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Daniel Lee and Matt Jung’s quest to produce the perfect vegan kimchi started at nearly 11,000 feet. When the friends began making the fermented Korean side dish together in 2020 during a stint at (now-closed) Vesta, they would hike to an alpine snowfield carrying up to 150 pounds of seasoned napa cabbage in containers to bury. Why? Because the high country’s thinner air, consistently cool underground temperature, and arid soil mimic the conditions of Korean onggi, the clay pots traditionally used to ferment kimchi. “It’s the perfect environment for healthy microbes and probiotics to thrive while preventing the growth of unwanted bacteria,” Jung says. Weeks later, when the duo would return to unearth their buried treasure, they were greeted with crisp kimchi kissed with the perfect combination of heat and tang. Local chefs loved the results, leading Jung and Lee to establish Dead Veggies in November 2020 and move their operation to a commercial kitchen. Here’s the scoop on how the goods are produced today (no shovels required).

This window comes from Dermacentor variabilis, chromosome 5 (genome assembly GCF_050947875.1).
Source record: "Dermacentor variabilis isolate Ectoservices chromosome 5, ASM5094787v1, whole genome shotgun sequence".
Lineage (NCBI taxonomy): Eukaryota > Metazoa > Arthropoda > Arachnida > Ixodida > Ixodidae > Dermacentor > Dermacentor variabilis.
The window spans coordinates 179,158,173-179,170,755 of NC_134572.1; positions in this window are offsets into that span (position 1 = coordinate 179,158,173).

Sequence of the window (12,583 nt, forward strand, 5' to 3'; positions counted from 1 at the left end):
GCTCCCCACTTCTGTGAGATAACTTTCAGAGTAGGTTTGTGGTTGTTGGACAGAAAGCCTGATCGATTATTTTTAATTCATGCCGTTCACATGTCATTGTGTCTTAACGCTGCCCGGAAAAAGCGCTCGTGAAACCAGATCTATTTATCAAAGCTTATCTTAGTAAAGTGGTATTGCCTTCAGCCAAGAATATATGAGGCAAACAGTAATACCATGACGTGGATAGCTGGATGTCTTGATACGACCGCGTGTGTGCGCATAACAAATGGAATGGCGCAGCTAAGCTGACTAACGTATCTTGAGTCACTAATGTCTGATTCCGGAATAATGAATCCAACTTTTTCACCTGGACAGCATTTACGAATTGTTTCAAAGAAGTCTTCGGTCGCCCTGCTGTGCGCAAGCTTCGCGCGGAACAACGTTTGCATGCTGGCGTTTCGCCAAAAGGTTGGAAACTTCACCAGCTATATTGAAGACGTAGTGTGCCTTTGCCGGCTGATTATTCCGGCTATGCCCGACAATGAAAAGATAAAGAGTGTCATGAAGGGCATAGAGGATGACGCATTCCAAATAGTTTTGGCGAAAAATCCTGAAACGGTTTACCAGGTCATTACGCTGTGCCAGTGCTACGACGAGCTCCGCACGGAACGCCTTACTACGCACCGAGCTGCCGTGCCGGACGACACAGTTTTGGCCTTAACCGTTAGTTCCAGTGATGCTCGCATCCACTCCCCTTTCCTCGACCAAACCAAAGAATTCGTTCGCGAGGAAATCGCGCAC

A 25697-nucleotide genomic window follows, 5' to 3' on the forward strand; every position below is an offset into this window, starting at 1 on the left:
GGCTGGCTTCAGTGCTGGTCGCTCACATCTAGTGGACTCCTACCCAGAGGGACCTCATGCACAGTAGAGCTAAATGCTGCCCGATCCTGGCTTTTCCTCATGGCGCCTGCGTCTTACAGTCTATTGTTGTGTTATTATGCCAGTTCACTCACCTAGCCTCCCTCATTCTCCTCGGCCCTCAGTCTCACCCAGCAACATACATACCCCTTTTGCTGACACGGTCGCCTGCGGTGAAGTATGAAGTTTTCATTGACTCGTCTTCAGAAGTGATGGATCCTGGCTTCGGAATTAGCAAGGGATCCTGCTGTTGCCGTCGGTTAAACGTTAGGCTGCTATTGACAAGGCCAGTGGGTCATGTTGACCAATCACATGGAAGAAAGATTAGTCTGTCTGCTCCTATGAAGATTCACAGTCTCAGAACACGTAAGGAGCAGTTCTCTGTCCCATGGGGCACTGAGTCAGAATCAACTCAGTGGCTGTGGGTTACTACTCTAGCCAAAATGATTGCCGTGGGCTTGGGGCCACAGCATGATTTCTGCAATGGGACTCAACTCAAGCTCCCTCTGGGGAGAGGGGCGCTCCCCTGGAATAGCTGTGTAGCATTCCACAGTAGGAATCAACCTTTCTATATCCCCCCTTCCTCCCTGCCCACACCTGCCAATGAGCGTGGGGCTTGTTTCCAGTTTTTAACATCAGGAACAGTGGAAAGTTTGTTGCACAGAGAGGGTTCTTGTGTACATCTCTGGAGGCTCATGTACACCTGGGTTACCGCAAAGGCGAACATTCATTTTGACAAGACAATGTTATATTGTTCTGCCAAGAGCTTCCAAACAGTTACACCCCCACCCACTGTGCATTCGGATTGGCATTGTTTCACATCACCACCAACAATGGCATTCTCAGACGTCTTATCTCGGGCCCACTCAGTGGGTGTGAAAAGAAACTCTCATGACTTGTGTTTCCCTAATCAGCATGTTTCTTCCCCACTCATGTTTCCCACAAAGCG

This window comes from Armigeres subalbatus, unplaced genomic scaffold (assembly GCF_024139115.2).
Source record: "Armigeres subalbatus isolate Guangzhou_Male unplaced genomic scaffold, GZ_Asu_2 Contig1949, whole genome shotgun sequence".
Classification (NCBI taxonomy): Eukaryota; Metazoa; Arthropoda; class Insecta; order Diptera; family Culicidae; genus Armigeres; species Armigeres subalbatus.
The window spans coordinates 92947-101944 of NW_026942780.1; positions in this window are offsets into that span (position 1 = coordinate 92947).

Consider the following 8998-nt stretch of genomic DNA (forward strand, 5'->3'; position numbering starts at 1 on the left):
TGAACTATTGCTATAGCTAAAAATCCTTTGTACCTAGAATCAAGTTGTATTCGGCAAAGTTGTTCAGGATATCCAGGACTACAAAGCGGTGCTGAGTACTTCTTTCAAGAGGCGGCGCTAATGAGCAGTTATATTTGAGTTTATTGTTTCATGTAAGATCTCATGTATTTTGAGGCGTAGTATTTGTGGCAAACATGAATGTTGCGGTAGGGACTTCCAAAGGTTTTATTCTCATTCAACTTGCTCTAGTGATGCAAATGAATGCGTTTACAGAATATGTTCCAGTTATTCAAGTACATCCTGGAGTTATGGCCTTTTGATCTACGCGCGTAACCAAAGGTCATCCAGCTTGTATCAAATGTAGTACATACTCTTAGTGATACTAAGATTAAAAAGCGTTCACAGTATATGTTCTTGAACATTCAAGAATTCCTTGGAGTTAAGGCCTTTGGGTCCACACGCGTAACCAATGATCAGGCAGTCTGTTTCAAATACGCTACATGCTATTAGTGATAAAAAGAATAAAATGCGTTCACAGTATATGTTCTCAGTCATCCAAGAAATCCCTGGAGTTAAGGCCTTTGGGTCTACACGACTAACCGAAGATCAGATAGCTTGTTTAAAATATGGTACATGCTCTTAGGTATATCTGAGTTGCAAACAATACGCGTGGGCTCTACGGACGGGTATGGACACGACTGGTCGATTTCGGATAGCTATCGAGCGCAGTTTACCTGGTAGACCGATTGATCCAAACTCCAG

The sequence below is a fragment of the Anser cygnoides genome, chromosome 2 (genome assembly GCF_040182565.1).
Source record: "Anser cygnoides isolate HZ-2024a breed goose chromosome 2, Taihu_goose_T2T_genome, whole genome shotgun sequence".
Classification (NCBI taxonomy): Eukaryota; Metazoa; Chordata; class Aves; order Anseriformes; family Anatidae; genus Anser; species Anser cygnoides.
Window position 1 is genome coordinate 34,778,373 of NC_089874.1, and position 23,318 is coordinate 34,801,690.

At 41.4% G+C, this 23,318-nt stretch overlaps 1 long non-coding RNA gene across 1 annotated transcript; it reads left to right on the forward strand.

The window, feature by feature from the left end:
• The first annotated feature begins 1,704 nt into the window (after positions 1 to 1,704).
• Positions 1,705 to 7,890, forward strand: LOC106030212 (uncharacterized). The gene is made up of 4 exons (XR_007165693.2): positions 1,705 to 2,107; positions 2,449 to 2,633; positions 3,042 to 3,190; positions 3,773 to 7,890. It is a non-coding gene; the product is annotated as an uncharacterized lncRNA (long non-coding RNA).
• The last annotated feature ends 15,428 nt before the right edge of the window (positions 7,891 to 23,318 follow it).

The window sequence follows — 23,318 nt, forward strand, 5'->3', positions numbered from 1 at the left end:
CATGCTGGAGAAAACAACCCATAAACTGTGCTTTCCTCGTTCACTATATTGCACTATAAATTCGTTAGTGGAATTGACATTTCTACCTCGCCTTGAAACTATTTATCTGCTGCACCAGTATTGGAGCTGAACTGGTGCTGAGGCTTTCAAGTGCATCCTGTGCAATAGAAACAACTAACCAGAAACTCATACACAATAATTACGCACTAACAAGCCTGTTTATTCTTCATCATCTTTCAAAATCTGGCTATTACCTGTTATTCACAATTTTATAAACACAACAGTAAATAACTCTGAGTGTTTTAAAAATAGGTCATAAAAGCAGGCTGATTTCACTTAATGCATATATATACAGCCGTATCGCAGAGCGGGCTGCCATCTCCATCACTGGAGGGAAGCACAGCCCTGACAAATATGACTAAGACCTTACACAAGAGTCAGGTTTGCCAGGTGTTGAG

30: Minimum days it takes to prep, brine, dry, store, and preserve Lee and Jung’s kimchi; to replicate the mountain environment, they ferment the cabbage in the cool interior of a refrigerator
300: Pounds of kimchi produced weekly
7: Times per week the artisans measure the pH balance, salinity, and texture of each batch of cabbage to ensure every leaf has ample flavor and crunch
0: Cabbage parts wasted during the process; the stems are roasted and simmered to infuse kimchi habanero hot sauce and kimchi pepper jelly, two other Dead Veggies products
14: Local restaurants and food trucks—including Ace Eat Serve, Turtle Boat, Del Mar by Rooted, Open, and Street Feud inside Number 38—serving Dead Veggies’ kimchi